Meningitis threat worries Cabrini student body

By Brittany Liberatore
September 30, 2005

Allison Sachs

College students nationwide are being urged to get vaccinated against meningitis before their freshman year. Meningitis is a potentially deadly disease commonly spread in colleges that affects the brain and spinal cord. Here at Cabrini, students are highly encouraged to get this vaccination if they intend to live on campus.

While the vaccination is highly recommended, it is not required for students. In fact, getting vaccinated is not as easy as students may think.

Alumnus Brian Fry, an English and communication major, graduated from Cabrini in 2004. He would have never lived to see his graduation day if it was not for the meningitis vaccination.

Fry contracted meningitis during the first three weeks of his freshman year. He was vaccinated, but he had two different strands of meningitis; the vaccination didn’t protect against the one strand he had. Fry said, “Apparently there are seven strands of meningitis. The vaccination which saved my life, and I suggest that everyone going to college gets, covers five of the seven strands.”

At first, Fry thought he had a very bad cold. However, three days later, he couldn’t even walk. Fry said, “I was very scared because I didn’t know what to do, and I didn’t know I was dying.” He was rushed to Bryn Mawr Hospital. The doctors hooked him up to an IV, gave him a spinal tap, and put him in the Intensive Care Unit.

Throughout Fry’s entire stay in the hospital, the doctors didn’t know if he would survive. Fortunately, Fry lived; but his road to recovery was not over. He had to have physical therapy because he couldn’t move his fingers or walk very well. Fry said, “One thing that made me recover so quickly was the friends I found in the first three weeks of college at Cabrini.” Fry was able to return to Cabrini and live a healthy life after it was almost taken by meningitis.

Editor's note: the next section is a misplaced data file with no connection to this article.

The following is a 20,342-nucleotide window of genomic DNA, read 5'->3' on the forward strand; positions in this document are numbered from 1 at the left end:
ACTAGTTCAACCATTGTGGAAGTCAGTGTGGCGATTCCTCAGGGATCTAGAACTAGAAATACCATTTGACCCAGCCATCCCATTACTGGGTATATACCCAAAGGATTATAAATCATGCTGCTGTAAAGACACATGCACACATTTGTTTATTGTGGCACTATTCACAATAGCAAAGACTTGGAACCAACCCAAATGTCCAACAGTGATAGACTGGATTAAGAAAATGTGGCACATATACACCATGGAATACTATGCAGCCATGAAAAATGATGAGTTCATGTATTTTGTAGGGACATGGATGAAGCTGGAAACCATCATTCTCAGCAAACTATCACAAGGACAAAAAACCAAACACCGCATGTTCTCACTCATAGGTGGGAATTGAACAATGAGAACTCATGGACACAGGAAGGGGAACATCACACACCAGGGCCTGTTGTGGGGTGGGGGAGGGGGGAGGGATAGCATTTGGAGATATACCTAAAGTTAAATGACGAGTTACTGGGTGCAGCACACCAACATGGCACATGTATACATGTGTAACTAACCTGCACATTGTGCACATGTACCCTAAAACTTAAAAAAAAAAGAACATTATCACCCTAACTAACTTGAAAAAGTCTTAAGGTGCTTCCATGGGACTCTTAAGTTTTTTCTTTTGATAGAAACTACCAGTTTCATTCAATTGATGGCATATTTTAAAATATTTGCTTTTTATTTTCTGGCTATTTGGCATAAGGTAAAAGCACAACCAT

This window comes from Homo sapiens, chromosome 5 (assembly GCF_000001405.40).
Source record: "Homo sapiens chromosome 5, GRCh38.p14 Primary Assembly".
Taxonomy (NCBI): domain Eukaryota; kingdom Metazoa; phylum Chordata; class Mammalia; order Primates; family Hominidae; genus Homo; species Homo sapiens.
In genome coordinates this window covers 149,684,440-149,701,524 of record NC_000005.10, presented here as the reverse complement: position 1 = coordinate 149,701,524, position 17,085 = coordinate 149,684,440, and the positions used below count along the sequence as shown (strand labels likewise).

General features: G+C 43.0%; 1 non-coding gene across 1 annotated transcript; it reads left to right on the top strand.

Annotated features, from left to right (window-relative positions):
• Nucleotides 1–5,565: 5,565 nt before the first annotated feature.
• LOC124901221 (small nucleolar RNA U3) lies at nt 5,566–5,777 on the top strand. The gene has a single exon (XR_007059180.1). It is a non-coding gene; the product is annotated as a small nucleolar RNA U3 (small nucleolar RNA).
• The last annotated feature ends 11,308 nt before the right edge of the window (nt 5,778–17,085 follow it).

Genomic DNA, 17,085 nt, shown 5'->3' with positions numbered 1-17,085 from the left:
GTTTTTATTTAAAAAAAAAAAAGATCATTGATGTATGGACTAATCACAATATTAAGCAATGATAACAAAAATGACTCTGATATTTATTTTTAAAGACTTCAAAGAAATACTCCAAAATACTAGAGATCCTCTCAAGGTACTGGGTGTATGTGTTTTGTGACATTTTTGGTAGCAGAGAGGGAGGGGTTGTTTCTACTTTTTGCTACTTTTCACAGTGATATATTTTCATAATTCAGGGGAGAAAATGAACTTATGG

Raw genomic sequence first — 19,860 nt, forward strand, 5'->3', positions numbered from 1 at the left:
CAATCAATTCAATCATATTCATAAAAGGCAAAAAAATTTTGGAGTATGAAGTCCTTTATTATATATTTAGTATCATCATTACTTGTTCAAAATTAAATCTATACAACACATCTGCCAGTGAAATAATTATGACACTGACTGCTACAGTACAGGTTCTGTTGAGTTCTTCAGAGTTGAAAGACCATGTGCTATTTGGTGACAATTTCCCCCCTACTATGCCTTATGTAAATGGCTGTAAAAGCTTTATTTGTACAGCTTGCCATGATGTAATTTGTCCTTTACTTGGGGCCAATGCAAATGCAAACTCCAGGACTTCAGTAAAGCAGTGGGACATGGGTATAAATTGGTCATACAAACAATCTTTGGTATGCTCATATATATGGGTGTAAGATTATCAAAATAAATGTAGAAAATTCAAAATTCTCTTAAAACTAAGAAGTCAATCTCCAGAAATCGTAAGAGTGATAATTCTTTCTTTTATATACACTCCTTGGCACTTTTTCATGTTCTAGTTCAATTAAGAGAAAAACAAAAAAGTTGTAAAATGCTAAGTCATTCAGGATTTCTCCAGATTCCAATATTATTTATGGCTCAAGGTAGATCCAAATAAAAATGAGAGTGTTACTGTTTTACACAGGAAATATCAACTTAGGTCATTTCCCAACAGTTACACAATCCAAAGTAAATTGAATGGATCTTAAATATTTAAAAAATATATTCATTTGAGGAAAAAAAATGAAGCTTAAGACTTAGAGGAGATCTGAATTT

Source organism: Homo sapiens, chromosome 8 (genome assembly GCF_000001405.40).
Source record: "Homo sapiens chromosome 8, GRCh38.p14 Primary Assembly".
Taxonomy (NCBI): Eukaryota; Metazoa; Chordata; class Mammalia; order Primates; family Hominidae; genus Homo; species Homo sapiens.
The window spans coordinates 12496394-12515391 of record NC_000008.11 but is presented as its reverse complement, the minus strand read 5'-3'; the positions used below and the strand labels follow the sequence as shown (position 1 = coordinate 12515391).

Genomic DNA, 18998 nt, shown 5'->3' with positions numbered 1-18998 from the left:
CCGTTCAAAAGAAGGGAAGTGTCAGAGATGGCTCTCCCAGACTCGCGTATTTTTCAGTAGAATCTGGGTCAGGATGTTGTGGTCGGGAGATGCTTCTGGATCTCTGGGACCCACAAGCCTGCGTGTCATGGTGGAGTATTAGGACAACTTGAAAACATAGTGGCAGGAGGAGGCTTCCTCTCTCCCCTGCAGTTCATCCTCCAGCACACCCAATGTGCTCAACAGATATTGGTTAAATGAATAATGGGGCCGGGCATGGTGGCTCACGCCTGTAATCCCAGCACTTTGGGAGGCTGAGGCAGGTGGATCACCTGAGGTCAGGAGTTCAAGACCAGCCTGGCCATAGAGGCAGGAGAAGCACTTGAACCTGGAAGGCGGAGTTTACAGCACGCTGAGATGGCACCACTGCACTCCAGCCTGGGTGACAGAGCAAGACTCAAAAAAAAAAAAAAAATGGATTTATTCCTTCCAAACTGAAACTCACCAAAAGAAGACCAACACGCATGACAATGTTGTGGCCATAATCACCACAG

Under Pennsylvania law students are required to get the vaccination but can voluntarily decide not to be vaccinated. So many people are getting the vaccination that a shortage of the vaccine has occurred, according to the Aug. 19 issue of

However, protection against meningitis is available at Cabrini. Susan Fitzgerald, the health services coordinator, sent letters out to all the students who signed the meningitis waiver. Fitzgerald is willing to order the vaccine for any student who wants to protect him or herself against this deadly disease.

According to Fitzgerald, in this year’s incoming freshmen class, 418 students out of 531 got the meningitis vaccination before coming to college. Freshmen are sent a waiver for the meningitis (meningococcal) vaccination.

Students who did not get the vaccination offered a variety of reasons for not getting it. Many students don’t like shots, don’t see the seriousness of meningitis or simply don’t have time to worry about it.

Freshman Ashley Paulus, a marketing major, never got the meningitis vaccination. Paulus said, “I was so worried about making my decision on what college I should go to that I didn’t make getting the vaccination a priority on my list. I know that I should get it, and I plan to do so.”